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National Vitamin A Prophylaxis Programme

• The National Prophylaxis Programme against Nutritional Blindness due to vitamin A deficiency (NPPNB due to VAD) was started in 1970
– with the specific aim of preventing nutritional blindness due to keratomalacia
– As an urgent measure to combat the unacceptably high magnitude of xerophthalmic blindness in the country seen in the 1950s and 1960s
• The Programme was started as a 100 per cent centrally sponsored programme
• In 1994, under the National Child Survival and Safe Motherhood (CSSM) Programme, the age group of eligible children was restricted to 9 to 36 months of age
– Prophylactic mega dose administration of vitamin A was primarily advocated because of the claim of 23 per cent reduction in childhood mortality and
– Not mainly for blindness prevention.
• In 2006, the age group of eligible children was revised as 9 months to 5 yr. of age (oral prophylactic dose):
– One dose, 1,00, 000 IU along with measles immunization (operational feasibility)
– 8 doses at six – monthly intervals of 2.00, 000 IU
National Vitamin A Prophylaxis Programme – Current Scenario (2016)
• Clinical VAD has declined drastically during the last 40 years
– There has been virtual disappearance of keratomalacia, and
– a sharp decline in the prevalence of Bitot spots
• Vitamin A supplementation (VAS) is implemented through the PHCs and sub-centres.
– The female multipurpose worker and other paramedics at the village level sub-health centres are responsible for administering vitamin A solution.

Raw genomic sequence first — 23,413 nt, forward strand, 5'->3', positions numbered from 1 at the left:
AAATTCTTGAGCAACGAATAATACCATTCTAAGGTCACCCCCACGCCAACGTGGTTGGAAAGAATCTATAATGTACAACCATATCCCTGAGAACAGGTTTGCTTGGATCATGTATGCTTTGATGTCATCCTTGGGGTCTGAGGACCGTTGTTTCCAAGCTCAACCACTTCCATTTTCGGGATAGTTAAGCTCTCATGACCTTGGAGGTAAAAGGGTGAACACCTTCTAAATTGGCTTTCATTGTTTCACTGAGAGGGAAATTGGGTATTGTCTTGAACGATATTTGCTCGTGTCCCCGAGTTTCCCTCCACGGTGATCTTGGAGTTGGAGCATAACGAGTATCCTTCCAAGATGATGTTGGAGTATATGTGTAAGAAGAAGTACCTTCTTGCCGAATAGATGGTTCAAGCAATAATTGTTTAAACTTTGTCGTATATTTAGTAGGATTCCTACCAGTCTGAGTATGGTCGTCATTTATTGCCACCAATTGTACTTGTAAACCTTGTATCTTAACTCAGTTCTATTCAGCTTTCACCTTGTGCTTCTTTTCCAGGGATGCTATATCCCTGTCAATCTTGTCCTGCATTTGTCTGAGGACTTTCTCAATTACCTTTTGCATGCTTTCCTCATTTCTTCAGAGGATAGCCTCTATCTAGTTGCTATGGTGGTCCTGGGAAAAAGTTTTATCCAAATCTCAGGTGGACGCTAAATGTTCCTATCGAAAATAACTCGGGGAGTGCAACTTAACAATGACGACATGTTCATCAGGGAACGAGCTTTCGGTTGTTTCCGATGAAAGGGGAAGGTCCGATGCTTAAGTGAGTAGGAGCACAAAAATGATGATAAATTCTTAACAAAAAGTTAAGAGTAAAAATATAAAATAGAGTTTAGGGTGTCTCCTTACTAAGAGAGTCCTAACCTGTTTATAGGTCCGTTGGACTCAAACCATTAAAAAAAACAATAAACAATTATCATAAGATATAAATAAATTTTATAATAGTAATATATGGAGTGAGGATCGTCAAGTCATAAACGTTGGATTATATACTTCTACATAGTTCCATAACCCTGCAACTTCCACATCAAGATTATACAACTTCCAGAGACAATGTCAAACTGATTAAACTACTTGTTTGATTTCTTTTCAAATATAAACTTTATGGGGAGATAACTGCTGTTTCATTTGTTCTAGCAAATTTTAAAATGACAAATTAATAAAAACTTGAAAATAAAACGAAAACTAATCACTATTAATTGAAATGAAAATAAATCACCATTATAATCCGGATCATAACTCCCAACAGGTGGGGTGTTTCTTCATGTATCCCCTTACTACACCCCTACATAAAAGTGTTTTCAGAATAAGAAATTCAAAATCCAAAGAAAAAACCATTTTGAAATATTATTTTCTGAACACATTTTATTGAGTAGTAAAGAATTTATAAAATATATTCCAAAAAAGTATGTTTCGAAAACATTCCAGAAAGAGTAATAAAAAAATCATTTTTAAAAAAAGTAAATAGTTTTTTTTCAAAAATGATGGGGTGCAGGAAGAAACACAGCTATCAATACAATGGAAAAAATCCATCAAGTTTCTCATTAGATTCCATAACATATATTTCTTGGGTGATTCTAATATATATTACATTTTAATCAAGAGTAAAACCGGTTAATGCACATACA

– The services of ICDS functionaries are also utilized for Programme implementation.
• Universal supplementation of vitamin A to Indian children is being undertaken irrespective of their family background and nutritional status
• Recently it has been suggested that India is currently at a stage when universal vitamin A supplementation should transit to
– A targeted supplementation programme and
– The primary focus should now be on sustainable food based approaches to combat vitamin A deficiency
• To increase local production and consumption of green leafy vegetables and other plant foods those are rich sources of carotenoids.
• Green leafy vegetables, many fruits and other plant foods are also good sources of folate, vitamin C, Fe, Ca and many other micronutrients

• Umesh Kapil and H.P.S. Sachdev. Massive dose vitamin A programme in India - Need for a targeted approach; Indian J Med Res. 2013 Sep; 138(3): 411–417 available at:

National Vitamin A Prophylaxis Programme:
National Iron+ Initiative: